Jerry Bridges in Respectable Sins (p92-92)

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Theology 1 – God Father 1

This is the first draft of the first section:

God Father 1

Also available here;

Pride of Correct Doctrine

respectable-sins1.jpg

Theology is a cause of many divisions and great pride in the Body of Christ. We should approach this subject on bended knee with great humility of heart.

“Closely akin to moral pride is doctrinal pride, the assumption that whatever my doctrinal beliefs are, they are correct and anyone who holds another belief is theologically inferior…It doesn’t matter if we are Arminians or Calvinists, whether we subscribe to Dispensational or Covenant theology, or perhaps have embraced some form of eclectic theology, we tend to think our doctrinal beliefs are the correct ones and look with some disdain on those whose beliefs are different from ours. And then to complete the spectrum of this type of pride, there are those who don’t consider doctrine important and so look with disdain on those of us who do…

…If your Calvinism or Arminianism or dispensationalism, or your view concerning the end times, or your disdain for all doctrinal beliefs causes you to feel doctrinally superior to those who hold other views, then you are probably guilty of the sin of doctrinal pride. I’m not suggesting that we should not seek to know about the truths of scripture and develop doctrinal convictions about what the scriptures teach; I am saying that w should hold our convictions in humility, realizing that many godly and theologically capable people hold other convictions.”

Jerry Bridges in Respectable Sins (p92-92)

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William Carey is Amazing

Lex Lozides has a post on William Carey and the work he did in India – it fills me with even greater admiration for Dr Carey – below are a few highlights. For more of the same go to http://lexloiz.wordpress.com/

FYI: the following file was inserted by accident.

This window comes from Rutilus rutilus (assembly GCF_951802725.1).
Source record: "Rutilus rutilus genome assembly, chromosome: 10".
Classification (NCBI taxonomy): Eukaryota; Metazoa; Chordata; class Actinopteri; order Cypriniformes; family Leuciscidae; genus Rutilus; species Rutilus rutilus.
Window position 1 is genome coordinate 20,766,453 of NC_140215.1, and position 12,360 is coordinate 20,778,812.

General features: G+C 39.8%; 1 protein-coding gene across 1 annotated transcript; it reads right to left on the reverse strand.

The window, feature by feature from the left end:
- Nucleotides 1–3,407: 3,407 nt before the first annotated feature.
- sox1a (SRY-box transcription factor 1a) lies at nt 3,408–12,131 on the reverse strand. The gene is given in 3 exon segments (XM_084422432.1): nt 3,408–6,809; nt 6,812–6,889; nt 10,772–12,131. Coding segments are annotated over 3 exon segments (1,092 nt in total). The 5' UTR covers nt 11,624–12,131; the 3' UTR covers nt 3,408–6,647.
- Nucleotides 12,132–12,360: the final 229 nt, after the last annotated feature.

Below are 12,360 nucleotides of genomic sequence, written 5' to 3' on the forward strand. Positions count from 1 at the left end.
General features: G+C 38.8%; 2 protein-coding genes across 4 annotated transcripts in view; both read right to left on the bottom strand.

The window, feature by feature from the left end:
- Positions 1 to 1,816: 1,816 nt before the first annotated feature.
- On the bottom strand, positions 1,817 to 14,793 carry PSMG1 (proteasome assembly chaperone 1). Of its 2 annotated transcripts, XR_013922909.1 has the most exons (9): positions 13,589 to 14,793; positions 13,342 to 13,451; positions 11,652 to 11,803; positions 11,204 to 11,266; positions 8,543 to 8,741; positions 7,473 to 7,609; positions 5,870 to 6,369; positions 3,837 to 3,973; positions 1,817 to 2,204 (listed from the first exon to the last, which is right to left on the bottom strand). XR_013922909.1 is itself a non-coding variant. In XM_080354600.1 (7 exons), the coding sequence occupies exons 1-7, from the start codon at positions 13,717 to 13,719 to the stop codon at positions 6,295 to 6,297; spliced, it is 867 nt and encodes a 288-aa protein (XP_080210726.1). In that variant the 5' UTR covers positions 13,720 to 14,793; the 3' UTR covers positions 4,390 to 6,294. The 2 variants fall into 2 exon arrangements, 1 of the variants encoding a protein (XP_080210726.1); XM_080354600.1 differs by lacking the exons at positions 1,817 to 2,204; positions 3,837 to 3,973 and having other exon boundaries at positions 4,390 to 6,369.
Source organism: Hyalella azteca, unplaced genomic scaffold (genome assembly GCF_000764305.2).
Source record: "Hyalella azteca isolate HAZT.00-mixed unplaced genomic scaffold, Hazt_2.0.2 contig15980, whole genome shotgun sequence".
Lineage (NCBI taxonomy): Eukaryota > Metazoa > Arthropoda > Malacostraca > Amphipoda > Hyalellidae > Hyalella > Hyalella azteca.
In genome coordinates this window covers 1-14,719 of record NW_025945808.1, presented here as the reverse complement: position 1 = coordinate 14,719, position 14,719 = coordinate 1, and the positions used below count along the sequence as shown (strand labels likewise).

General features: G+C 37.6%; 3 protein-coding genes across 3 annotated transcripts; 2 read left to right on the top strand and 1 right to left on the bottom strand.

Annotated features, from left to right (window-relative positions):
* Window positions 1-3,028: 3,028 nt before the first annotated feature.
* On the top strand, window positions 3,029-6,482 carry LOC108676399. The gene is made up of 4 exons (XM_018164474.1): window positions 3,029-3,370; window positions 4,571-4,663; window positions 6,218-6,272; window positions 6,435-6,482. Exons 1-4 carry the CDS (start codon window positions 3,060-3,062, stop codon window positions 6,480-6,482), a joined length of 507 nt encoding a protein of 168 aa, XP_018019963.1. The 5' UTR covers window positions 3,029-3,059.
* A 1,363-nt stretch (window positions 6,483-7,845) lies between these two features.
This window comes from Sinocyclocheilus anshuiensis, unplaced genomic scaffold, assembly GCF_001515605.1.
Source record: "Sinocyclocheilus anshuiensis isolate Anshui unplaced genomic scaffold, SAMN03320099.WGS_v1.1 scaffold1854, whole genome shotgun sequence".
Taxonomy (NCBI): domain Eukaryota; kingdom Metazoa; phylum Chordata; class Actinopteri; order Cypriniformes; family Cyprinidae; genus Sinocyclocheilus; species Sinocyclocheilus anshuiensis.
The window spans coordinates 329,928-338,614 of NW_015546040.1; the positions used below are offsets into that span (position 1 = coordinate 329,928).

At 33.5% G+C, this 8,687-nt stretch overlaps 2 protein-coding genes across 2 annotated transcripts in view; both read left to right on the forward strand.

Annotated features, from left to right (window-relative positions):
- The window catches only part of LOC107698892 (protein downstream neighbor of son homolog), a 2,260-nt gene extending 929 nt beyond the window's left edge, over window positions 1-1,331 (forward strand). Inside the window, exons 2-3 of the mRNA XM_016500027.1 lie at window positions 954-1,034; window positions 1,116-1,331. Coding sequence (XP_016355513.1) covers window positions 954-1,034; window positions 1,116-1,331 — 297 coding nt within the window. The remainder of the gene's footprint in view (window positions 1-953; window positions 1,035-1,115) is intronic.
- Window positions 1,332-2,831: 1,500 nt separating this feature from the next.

What did Carey do?

He believed Scripture has greater authority than tradition

He urged others to take the ‘Great Commission’ seriously
He believed God specifically called him to go to India
He knew that the Bible was the key to human freedom and human development
He knew that Karma trapped people but Grace releases them
He preserved and enhanced indigenous languages through Bible translation
He was the first to publish on Science and Natural History in India
He introduced the steam engine to India and gave local engineers the design so they could reproduce it
He also developed locally produced paper so that locals would not have to purchase imported paper at higher prices
He introduced the idea of a savings bank to India to protect the poor from loan sharks
He was the first person to lead a campaign for the humane treatment of leprosy patients
He was the father of print technology in India
He established the first ever newspaper printed in an Oriental language – and sought to establish a ‘free press’
He was the first to translate the Indian religious classics into English
He wrote worship songs in Bengali
He established dozens of schools in India, for both sexes – disregarding colonial fears and prejudice
He founded the Agri-horticultural Society in India before the Royal Agricultural Society was formed in England
He was concerned for the environment in India and wrote essays on forestry
He established Indian lending libraries
He fought for Women’s Rights in India – successfully working forlegislation that would outlaw widow burning